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Tamiya's 1/48 scale
F4U-1A Corsair

by Bruce Salmon

Chance-Vought F4U-1A Corsair
NZ5261, 30 SU,  Royal New Zealand Air Force, Green Island


Hasegawa's 1/48 scale A6M2a Zero Type 21 is available online from



When I finally got around to building a Corsair there was only one kit and one aircraft that would do.

The aircraft I chose to model, NZ5261, was flown by an RNZAF fighter pilot named Bryan Cox who taught me navigation for my commercial pilots’ licence. During class he would often drift off topic into one war story or another. This story in particular grabbed my attention.

The incident takes place on 15th January 1945 on Nissan Island in the Green Islands group (usually just called Green Island). At the time NZ5261 belonged to 30 SU (Servicing Unit) and operated by 16 Squadron. Individual pilots did not have their “own” aircraft but flew whatever was available from the pool.

Rostered off flying for the day after 8 consecutive days of operational flying and on his 20th birthday, Bryan Cox spent the morning lying on a raft in the lagoon at Green Island, watching clouds drift by.

Meanwhile, Lieutenant F.G. Keefe of 14 Squadron bailed out of his burning Corsair having been shot down by Japanese ack ack while on a morning strike to Toboi Wharf in Simpson Harbour, Rabaul. The strike involved 36 RNZAF Corsairs from 14 & 16 Squadrons (Green Island) and 24 Squadron (Bougainville).


After lunch there was a briefing for a rescue mission which involved dropping to him a native bamboo raft by Ventura (Bryan Cox flew NZ5261 on this mission). While Keefe was swimming towards the harbour entrance sections of Corsairs overhead kept watch to prevent his capture and an American Catalina stood by for when he was out of range of the coastal guns.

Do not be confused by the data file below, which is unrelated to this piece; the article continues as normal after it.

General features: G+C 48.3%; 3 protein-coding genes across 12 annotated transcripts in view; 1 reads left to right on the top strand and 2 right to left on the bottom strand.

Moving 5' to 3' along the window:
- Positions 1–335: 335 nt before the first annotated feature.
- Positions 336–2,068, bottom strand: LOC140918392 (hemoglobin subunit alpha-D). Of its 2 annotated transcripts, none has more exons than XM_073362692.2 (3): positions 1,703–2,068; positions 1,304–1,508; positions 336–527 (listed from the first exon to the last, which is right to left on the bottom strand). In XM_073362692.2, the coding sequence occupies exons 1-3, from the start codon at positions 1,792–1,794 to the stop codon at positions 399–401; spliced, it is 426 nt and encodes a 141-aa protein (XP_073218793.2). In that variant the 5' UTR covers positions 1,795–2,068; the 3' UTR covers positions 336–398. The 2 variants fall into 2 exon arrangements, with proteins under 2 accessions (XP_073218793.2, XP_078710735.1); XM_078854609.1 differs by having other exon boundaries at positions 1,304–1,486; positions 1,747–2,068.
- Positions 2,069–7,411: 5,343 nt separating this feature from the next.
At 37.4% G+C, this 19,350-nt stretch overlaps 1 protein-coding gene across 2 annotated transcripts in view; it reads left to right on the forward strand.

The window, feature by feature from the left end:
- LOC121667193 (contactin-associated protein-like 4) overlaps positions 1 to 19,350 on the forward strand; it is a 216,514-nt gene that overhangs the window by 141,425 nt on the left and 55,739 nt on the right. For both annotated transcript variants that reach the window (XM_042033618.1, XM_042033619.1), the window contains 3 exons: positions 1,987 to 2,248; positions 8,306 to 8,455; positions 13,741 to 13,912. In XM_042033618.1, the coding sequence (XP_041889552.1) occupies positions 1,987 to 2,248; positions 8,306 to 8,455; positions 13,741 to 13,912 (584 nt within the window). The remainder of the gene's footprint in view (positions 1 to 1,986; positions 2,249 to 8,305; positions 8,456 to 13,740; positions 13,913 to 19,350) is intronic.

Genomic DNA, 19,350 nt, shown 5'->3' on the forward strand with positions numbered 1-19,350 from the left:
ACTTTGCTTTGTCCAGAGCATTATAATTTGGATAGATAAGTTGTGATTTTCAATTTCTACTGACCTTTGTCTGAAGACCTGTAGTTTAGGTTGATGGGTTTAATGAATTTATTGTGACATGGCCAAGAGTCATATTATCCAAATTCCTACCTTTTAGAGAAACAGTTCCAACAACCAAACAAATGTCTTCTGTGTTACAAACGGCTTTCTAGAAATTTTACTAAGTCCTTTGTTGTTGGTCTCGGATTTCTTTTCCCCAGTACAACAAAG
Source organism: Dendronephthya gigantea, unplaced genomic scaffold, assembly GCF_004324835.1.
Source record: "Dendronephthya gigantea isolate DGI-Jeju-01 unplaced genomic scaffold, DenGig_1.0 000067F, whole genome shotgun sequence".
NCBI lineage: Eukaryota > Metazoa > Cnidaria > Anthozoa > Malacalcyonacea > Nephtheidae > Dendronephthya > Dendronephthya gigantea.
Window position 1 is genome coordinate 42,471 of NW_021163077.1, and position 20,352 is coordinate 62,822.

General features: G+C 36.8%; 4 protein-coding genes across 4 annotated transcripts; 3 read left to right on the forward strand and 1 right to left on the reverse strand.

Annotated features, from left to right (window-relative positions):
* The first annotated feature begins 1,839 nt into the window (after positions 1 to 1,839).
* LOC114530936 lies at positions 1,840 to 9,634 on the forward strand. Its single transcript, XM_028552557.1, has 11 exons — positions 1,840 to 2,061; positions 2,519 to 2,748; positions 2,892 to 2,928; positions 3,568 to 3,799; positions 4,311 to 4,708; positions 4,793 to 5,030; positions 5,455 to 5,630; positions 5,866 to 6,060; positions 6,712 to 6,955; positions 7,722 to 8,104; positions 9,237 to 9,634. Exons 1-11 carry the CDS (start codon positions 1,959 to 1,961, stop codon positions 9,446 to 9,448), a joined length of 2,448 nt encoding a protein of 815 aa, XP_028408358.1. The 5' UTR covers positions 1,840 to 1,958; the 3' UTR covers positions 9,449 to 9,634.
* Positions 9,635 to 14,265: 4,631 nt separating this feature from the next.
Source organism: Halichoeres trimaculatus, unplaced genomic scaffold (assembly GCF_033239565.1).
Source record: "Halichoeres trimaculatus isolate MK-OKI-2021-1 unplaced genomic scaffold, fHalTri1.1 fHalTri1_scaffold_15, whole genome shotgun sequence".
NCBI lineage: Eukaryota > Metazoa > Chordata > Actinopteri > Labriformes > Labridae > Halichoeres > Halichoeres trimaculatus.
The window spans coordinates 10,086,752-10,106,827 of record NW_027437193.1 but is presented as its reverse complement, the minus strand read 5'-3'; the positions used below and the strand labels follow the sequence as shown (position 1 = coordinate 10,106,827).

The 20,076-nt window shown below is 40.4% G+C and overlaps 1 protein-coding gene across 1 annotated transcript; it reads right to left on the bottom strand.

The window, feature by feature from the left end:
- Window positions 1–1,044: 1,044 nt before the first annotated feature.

Unfortunately the tide turned carrying Keefe back into the harbour. Later, 12 more Corsairs arrived and kept the Japanese busy while the Ventura made a successful raft drop. Late in the afternoon the Corsairs turned for base and the approaching dusk.

Halfway back to Green Island a black tropical storm stretching across the horizon and down to sea level lay in their path. Low on fuel and with no alternative airfields the Corsairs had to continue on. In tight formations of 4 they entered the cloud at low level and it rapidly became pitch dark. With scant navigational aids and suffering the effects of spatial disorientation the formations inevitably broke up, including the aircraft flown by Bryan Cox. He was saved only by chance when a flash of lightning illuminated the Green Island coastline. 8 Corsairs failed to return, 3 from 16 Squadron and 5 from 14 Squadron. Keefe was captured by the Japanese and died 2 weeks later.

For the full story read “Too Young to Die – The Story of a New Zealand Fighter Pilot in the Pacific War” by Bryan Cox, Century Hutchinson 1987